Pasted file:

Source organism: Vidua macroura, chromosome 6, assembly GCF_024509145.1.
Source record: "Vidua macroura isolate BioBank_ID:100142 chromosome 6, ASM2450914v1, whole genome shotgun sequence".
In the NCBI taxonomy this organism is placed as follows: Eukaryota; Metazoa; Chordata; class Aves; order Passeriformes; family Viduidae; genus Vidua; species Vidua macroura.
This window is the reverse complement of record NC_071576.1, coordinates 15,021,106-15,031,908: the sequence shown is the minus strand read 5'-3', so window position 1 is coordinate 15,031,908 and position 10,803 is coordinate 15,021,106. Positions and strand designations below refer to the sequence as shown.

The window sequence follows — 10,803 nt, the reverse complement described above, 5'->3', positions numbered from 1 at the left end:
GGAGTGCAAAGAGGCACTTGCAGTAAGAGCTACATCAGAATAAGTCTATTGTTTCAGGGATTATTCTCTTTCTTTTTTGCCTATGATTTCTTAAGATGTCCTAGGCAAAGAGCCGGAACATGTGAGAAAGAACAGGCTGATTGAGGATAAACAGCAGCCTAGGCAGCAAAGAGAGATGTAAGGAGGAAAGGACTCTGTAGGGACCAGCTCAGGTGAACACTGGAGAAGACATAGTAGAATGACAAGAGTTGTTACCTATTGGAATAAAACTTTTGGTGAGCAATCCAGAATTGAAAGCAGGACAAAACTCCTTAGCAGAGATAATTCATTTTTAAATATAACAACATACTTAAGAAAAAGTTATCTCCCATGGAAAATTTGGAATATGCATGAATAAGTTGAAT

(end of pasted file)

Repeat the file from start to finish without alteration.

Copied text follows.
Source organism: Vidua macroura, chromosome 6, assembly GCF_024509145.1.
Source record: "Vidua macroura isolate BioBank_ID:100142 chromosome 6, ASM2450914v1, whole genome shotgun sequence".
In the NCBI taxonomy this organism is placed as follows: Eukaryota; Metazoa; Chordata; class Aves; order Passeriformes; family Viduidae; genus Vidua; species Vidua macroura.
This window is the reverse complement of record NC_071576.1, coordinates 15,021,106-15,031,908: the sequence shown is the minus strand read 5'-3', so window position 1 is coordinate 15,031,908 and position 10,803 is coordinate 15,021,106. Positions and strand designations below refer to the sequence as shown.

The window sequence follows — 10,803 nt, the reverse complement described above, 5'->3', positions numbered from 1 at the left end:
GGAGTGCAAAGAGGCACTTGCAGTAAGAGCTACATCAGAATAAGTCTATTGTTTCAGGGATTATTCTCTTTCTTTTTTGCCTATGATTTCTTAAGATGTCCTAGGCAAAGAGCCGGAACATGTGAGAAAGAACAGGCTGATTGAGGATAAACAGCAGCCTAGGCAGCAAAGAGAGATGTAAGGAGGAAAGGACTCTGTAGGGACCAGCTCAGGTGAACACTGGAGAAGACATAGTAGAATGACAAGAGTTGTTACCTATTGGAATAAAACTTTTGGTGAGCAATCCAGAATTGAAAGCAGGACAAAACTCCTTAGCAGAGATAATTCATTTTTAAATATAACAACATACTTAAGAAAAAGTTATCTCCCATGGAAAATTTGGAATATGCATGAATAAGTTGAAT